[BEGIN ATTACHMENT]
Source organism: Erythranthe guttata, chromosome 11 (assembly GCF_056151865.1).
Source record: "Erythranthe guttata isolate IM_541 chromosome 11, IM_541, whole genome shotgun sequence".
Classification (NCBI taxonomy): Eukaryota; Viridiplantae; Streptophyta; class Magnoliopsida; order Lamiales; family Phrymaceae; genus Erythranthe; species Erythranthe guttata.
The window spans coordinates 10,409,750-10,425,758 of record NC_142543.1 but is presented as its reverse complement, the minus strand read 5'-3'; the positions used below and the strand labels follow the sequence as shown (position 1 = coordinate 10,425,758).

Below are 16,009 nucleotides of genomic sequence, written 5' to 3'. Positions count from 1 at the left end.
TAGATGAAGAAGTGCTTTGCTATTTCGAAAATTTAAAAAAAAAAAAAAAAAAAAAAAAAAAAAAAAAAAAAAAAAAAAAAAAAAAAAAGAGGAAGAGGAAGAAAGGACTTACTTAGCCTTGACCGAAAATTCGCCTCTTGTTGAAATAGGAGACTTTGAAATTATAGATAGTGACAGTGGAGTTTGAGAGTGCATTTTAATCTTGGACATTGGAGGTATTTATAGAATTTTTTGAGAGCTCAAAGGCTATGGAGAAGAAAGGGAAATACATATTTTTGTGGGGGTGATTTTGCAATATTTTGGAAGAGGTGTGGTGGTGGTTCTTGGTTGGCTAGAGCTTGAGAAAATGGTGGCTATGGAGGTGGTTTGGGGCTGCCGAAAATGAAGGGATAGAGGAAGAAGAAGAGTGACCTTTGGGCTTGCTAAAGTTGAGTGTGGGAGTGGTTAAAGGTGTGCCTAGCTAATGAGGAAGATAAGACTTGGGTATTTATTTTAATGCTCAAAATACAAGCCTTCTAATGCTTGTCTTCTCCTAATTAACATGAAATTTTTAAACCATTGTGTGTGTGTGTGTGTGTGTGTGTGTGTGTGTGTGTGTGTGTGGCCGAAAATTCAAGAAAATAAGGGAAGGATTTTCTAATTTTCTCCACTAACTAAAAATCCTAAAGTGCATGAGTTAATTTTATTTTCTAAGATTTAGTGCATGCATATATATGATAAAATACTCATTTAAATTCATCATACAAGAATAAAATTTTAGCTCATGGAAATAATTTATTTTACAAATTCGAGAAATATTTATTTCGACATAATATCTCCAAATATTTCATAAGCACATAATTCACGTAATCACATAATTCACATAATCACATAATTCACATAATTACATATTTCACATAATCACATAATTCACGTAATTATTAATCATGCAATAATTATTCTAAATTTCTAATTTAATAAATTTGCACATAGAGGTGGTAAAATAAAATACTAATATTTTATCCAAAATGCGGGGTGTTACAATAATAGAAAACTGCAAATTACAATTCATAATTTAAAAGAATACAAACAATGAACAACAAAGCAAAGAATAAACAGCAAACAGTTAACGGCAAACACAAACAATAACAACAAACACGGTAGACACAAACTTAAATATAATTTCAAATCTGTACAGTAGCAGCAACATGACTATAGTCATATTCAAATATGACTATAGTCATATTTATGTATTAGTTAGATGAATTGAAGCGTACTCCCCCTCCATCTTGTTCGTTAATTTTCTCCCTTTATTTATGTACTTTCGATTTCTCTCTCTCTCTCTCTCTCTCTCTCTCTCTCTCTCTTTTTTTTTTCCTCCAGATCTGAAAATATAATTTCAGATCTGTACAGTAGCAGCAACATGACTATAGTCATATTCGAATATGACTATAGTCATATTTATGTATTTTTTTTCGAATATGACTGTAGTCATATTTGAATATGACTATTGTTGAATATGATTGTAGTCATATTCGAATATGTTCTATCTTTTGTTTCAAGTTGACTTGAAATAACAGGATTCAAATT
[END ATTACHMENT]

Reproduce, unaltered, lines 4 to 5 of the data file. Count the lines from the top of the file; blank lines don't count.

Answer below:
The window spans coordinates 10,409,750-10,425,758 of record NC_142543.1 but is presented as its reverse complement, the minus strand read 5'-3'; the positions used below and the strand labels follow the sequence as shown (position 1 = coordinate 10,425,758).

Below are 16,009 nucleotides of genomic sequence, written 5' to 3'. Positions count from 1 at the left end.